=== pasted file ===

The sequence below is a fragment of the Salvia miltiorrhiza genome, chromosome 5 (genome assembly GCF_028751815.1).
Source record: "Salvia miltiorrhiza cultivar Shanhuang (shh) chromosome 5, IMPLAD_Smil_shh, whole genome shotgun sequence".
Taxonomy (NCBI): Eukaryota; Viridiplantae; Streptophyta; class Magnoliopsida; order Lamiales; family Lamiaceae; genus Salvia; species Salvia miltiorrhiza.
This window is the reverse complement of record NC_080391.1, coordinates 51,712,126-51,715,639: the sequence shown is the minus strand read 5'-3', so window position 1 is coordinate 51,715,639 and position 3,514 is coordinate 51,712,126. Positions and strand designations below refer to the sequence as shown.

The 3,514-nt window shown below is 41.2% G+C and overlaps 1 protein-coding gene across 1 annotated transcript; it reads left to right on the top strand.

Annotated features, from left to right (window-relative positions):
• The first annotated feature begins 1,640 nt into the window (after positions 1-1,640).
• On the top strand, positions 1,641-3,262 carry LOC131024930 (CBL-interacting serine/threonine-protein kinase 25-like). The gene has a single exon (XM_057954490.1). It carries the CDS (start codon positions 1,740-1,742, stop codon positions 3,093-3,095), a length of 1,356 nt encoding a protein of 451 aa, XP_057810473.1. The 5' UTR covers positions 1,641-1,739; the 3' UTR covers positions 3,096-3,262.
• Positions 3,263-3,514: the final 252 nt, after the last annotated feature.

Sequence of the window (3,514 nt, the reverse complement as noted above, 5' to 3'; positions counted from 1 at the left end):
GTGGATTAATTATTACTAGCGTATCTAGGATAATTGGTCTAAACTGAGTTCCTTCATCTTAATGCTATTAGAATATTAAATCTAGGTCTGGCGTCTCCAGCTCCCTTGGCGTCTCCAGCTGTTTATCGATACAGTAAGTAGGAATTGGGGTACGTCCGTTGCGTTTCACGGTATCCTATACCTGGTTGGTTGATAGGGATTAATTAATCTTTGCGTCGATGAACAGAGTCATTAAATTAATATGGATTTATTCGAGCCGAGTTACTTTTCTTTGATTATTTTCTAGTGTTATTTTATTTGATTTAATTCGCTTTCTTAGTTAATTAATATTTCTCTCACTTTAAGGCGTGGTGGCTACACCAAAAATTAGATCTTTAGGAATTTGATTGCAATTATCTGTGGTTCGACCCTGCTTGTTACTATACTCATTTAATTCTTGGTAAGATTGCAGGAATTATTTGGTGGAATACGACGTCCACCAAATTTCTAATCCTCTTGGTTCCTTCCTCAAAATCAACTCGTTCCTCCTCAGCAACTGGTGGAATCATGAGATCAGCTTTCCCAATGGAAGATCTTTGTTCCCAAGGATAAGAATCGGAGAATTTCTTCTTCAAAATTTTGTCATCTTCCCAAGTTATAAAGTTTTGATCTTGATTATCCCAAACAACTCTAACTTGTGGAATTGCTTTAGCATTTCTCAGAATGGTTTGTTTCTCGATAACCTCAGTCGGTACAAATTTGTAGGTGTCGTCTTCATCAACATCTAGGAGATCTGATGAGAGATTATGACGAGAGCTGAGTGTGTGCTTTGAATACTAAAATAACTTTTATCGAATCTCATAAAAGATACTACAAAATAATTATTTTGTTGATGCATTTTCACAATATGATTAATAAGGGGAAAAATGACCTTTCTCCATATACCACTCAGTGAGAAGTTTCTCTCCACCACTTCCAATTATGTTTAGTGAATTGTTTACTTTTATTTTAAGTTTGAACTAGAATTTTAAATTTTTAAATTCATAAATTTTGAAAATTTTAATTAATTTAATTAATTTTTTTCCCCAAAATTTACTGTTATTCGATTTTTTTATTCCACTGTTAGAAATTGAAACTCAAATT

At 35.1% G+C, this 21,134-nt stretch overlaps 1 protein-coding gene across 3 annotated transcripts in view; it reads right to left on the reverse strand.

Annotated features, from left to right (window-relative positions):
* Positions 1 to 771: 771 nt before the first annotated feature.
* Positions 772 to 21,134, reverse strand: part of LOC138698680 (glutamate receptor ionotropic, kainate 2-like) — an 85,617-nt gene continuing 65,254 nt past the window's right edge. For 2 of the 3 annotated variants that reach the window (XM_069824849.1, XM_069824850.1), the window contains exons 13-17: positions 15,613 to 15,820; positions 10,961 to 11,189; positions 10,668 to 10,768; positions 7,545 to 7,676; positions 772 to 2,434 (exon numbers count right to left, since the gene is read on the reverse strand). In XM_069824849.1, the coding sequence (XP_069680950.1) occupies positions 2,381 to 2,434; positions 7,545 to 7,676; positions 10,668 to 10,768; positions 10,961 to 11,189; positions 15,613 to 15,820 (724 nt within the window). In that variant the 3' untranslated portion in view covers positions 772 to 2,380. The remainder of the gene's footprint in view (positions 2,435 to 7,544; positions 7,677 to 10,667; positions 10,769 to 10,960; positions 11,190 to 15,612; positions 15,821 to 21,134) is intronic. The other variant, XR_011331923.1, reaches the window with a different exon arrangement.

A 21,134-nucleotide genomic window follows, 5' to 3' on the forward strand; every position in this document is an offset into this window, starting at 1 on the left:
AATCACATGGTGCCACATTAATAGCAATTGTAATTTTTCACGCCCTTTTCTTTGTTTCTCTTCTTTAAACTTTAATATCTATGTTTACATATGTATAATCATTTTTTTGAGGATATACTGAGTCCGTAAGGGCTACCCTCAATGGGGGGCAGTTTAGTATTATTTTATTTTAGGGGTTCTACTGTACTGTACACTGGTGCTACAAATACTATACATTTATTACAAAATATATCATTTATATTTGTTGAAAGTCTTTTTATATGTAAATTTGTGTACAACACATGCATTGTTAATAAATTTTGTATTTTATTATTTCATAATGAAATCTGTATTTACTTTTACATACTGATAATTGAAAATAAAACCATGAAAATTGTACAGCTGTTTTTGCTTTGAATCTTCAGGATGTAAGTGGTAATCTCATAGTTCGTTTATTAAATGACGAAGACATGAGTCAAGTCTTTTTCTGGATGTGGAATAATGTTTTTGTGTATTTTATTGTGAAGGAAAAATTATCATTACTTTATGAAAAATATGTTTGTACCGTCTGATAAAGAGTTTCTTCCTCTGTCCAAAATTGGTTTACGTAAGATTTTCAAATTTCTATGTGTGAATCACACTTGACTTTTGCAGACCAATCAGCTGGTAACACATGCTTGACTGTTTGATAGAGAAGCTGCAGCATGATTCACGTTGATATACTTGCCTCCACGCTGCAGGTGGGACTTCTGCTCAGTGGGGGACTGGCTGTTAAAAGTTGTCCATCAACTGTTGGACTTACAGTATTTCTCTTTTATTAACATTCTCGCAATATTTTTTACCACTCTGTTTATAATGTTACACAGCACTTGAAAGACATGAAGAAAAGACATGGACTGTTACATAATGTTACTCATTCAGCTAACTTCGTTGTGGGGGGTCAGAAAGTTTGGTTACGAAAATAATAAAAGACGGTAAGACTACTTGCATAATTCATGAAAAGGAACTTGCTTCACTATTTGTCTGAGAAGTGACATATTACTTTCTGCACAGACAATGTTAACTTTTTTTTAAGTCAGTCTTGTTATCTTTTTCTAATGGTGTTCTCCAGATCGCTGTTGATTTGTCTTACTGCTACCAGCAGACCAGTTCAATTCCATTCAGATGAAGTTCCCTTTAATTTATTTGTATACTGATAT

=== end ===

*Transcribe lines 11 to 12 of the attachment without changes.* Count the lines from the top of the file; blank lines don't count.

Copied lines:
GTGGATTAATTATTACTAGCGTATCTAGGATAATTGGTCTAAACTGAGTTCCTTCATCTTAATGCTATTAGAATATTAAATCTAGGTCTGGCGTCTCCAGCTCCCTTGGCGTCTCCAGCTGTTTATCGATACAGTAAGTAGGAATTGGGGTACGTCCGTTGCGTTTCACGGTATCCTATACCTGGTTGGTTGATAGGGATTAATTAATCTTTGCGTCGATGAACAGAGTCATTAAATTAATATGGATTTATTCGAGCCGAGTTACTTTTCTTTGATTATTTTCTAGTGTTATTTTATTTGATTTAATTCGCTTTCTTAGTTAATTAATATTTCTCTCACTTTAAGGCGTGGTGGCTACACCAAAAATTAGATCTTTAGGAATTTGATTGCAATTATCTGTGGTTCGACCCTGCTTGTTACTATACTCATTTAATTCTTGGTAAGATTGCAGGAATTATTTGGTGGAATACGACGTCCACCAAATTTCTAATCCTCTTGGTTCCTTCCTCAAAATCAACTCGTTCCTCCTCAGCAACTGGTGGAATCATGAGATCAGCTTTCCCAATGGAAGATCTTTGTTCCCAAGGATAAGAATCGGAGAATTTCTTCTTCAAAATTTTGTCATCTTCCCAAGTTATAAAGTTTTGATCTTGATTATCCCAAACAACTCTAACTTGTGGAATTGCTTTAGCATTTCTCAGAATGGTTTGTTTCTCGATAACCTCAGTCGGTACAAATTTGTAGGTGTCGTCTTCATCAACATCTAGGAGATCTGATGAGAGATTATGACGAGAGCTGAGTGTGTGCTTTGAATACTAAAATAACTTTTATCGAATCTCATAAAAGATACTACAAAATAATTATTTTGTTGATGCATTTTCACAATATGATTAATAAGGGGAAAAATGACCTTTCTCCATATACCACTCAGTGAGAAGTTTCTCTCCACCACTTCCAATTATGTTTAGTGAATTGTTTACTTTTATTTTAAGTTTGAACTAGAATTTTAAATTTTTAAATTCATAAATTTTGAAAATTTTAATTAATTTAATTAATTTTTTTCCCCAAAATTTACTGTTATTCGATTTTTTTATTCCACTGTTAGAAATTGAAACTCAAATT

At 35.1% G+C, this 21,134-nt stretch overlaps 1 protein-coding gene across 3 annotated transcripts in view; it reads right to left on the reverse strand.